• Breaking: Deputy party leader Paiboon just gave an interview that the PPRP will nominate Industry Minister Suriya to fill in Energy portfolio as Mr Palin has conflict of interest.—The Reporters
    • Over the weekend, prospective people who were expected by the media to fill in the ministerial seats of the so-called “Fantastic Four” who resigned last Wednesday turned down the opportunity. NESDC Secretary General, Thossaphorn Sirisamphan; Bank of Thailand Governor, Veerathai Santiprabhob and former BOT Governor Prasarn Trairatvorakul have announced that they will not be part of the portfolio as they are willing to help the government from behind the curtain.
    • A media quoted a source in PPRP who said that the Deputy Agriculture Minister Thammanat eyes for the Deputy Interior Minister. The portfolio will be filled by Chon Buri MP Suchart Chomklin. The report also speculates that government spokesperson Narumon could be a likely candidate for the PMO Minister as the Deputy PM Prawit and PPRP leader pushed for her candidacy.—Than Settakij



  • A study by Chulalongkorn University entitled “CPTPP Impact on Access to Medicines” reveals that the trade pact will make the country further reliant on imported drugs while leaving state-owned drug maker (Government Pharmaceutical Organization) in a difficult position.  It will also cost Thailand more in medicine production and procurement.  The study was submitted to the Parliament-appointed CPTPP sub-committee.—Bangkok Post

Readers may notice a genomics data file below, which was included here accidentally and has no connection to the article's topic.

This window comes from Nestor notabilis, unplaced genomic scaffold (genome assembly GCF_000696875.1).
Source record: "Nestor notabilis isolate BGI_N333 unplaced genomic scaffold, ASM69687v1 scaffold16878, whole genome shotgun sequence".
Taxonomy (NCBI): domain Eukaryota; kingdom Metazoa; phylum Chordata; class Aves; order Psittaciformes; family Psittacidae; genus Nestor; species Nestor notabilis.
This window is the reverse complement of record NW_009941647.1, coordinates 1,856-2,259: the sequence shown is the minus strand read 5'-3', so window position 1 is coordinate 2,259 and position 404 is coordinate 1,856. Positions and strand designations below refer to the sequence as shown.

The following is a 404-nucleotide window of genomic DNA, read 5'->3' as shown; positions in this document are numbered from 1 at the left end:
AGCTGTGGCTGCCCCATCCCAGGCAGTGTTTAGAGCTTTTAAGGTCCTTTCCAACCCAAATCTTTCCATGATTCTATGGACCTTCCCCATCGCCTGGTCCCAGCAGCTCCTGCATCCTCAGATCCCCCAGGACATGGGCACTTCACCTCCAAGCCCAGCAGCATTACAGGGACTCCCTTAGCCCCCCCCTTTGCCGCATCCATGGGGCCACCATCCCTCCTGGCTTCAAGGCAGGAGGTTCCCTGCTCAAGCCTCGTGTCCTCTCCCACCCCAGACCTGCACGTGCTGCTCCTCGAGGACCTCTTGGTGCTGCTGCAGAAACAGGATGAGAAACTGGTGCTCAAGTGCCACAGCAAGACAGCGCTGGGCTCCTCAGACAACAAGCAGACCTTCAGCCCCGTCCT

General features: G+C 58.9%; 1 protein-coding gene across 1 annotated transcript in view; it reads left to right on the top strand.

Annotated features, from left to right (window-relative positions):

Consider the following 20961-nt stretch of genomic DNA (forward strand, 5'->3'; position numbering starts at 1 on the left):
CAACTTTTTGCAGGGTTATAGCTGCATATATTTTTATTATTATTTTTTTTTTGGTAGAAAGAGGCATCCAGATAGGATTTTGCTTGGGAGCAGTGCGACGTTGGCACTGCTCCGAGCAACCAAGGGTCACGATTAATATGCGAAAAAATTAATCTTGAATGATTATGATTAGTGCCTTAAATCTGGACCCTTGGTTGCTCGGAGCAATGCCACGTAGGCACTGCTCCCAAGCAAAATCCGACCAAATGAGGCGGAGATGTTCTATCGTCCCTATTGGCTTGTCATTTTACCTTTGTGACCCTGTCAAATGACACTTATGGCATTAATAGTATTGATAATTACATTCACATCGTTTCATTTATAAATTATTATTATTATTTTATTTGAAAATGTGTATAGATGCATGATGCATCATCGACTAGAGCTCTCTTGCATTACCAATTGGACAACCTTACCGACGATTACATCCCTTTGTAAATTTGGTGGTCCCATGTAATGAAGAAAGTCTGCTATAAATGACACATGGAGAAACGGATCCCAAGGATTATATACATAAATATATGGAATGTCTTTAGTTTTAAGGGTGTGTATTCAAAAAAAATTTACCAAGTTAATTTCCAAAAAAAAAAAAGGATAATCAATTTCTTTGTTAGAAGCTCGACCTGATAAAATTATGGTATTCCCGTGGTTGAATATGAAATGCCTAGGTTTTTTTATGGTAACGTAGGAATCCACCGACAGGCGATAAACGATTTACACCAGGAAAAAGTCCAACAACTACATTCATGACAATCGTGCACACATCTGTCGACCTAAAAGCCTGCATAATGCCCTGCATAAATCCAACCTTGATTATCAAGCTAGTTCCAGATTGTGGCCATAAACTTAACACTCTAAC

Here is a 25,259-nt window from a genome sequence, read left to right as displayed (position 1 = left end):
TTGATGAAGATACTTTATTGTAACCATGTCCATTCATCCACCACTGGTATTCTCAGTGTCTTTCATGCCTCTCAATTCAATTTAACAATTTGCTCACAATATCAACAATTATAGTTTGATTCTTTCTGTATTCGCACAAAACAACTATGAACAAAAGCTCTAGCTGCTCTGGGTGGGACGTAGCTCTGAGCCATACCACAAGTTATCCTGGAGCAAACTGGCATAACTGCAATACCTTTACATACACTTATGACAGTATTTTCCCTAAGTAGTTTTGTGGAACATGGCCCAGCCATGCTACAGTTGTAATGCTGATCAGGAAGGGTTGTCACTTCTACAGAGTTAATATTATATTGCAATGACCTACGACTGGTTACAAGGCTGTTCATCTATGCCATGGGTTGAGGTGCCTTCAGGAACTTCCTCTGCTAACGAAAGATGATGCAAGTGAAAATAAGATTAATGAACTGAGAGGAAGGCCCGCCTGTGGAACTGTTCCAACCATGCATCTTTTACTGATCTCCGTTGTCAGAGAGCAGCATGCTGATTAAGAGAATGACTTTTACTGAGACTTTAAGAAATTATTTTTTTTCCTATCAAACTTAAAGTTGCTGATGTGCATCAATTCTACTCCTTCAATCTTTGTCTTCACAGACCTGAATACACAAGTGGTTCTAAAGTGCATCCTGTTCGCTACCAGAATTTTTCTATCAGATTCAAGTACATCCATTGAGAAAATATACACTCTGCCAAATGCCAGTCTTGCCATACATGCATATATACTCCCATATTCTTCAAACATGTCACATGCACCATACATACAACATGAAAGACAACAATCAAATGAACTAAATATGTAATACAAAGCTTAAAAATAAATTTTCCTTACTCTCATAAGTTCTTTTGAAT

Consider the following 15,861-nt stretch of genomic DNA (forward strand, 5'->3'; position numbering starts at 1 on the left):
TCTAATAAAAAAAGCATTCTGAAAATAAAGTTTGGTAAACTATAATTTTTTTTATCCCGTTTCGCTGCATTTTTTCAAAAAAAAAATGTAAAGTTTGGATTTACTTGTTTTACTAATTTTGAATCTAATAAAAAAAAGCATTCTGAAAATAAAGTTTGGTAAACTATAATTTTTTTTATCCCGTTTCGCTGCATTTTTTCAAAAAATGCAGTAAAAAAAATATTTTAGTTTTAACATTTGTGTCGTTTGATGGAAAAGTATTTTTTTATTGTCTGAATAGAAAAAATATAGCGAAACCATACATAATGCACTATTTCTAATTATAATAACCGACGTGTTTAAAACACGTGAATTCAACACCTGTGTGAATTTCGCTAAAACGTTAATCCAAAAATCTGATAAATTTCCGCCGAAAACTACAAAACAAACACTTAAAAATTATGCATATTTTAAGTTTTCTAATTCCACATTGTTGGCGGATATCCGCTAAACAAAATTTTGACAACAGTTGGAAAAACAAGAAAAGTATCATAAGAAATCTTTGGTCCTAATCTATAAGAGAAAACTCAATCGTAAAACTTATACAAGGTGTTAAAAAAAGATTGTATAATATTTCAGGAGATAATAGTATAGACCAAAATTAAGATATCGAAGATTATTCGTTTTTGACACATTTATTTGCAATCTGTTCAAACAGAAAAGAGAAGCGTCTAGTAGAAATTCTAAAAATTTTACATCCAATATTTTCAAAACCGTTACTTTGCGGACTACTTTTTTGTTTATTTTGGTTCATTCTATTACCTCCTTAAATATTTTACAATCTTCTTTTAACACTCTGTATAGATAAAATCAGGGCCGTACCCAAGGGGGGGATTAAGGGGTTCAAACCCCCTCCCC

• Asia Nikkei – Thailand may be competing for Hong Kong migrants with nations such as the UK and Australia.  The number of Hong Kong citizens becoming Thailand’s Elite Card visa holders soared 380 percent on the year for the 9 months through June 31.  Elite Card refers to Tourism Authority of Thailand’s long-term residency program for a period ranging from 5-20 years.  The surge is attributable to China’s enactment of the security law in late June, which Hong Kong citizens fear might jeopardize their freedom.—Asian Nikkei Review
  • New York Times – Thailand’s success in containing the spread of COVID-19 could be attributed to a combination factors such as the Thai culture, genetic composition, lifestyle and robust healthcare system.  Among them is also the closedown of its international borders, which is inevitably having adverse effects on its economy, poverty and unemployment figures.  The latter is reflected in the Thai Tourism and Sports Ministry’s estimate that 60 percent of hospitality businesses could close down by the year-end.  It is also hurting the country’s large population of migrant workers, some of whom are stuck in Thailand with no employment or wages.—The New York Times